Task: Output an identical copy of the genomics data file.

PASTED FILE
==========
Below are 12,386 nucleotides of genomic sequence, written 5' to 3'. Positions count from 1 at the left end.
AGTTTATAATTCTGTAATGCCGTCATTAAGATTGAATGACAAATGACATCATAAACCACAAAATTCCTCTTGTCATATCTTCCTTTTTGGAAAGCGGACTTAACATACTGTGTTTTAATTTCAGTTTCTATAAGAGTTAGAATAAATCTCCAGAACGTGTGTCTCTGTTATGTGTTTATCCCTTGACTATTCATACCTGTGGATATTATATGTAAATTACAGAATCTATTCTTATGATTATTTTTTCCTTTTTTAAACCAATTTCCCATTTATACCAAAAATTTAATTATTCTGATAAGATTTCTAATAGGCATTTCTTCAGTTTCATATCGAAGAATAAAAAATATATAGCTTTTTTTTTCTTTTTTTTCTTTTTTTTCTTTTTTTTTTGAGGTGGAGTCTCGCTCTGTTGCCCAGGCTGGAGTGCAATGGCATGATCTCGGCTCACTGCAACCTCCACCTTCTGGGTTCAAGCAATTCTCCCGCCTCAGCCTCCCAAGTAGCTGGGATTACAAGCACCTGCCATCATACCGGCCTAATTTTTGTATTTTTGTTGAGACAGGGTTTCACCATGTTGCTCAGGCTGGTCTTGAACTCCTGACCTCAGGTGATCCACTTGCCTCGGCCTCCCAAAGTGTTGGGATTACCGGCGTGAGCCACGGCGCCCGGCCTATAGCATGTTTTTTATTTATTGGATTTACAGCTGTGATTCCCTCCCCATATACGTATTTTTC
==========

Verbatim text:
Below are 12,386 nucleotides of genomic sequence, written 5' to 3'. Positions count from 1 at the left end.
AGTTTATAATTCTGTAATGCCGTCATTAAGATTGAATGACAAATGACATCATAAACCACAAAATTCCTCTTGTCATATCTTCCTTTTTGGAAAGCGGACTTAACATACTGTGTTTTAATTTCAGTTTCTATAAGAGTTAGAATAAATCTCCAGAACGTGTGTCTCTGTTATGTGTTTATCCCTTGACTATTCATACCTGTGGATATTATATGTAAATTACAGAATCTATTCTTATGATTATTTTTTCCTTTTTTAAACCAATTTCCCATTTATACCAAAAATTTAATTATTCTGATAAGATTTCTAATAGGCATTTCTTCAGTTTCATATCGAAGAATAAAAAATATATAGCTTTTTTTTTCTTTTTTTTCTTTTTTTTCTTTTTTTTTTGAGGTGGAGTCTCGCTCTGTTGCCCAGGCTGGAGTGCAATGGCATGATCTCGGCTCACTGCAACCTCCACCTTCTGGGTTCAAGCAATTCTCCCGCCTCAGCCTCCCAAGTAGCTGGGATTACAAGCACCTGCCATCATACCGGCCTAATTTTTGTATTTTTGTTGAGACAGGGTTTCACCATGTTGCTCAGGCTGGTCTTGAACTCCTGACCTCAGGTGATCCACTTGCCTCGGCCTCCCAAAGTGTTGGGATTACCGGCGTGAGCCACGGCGCCCGGCCTATAGCATGTTTTTTATTTATTGGATTTACAGCTGTGATTCCCTCCCCATATACGTATTTTTC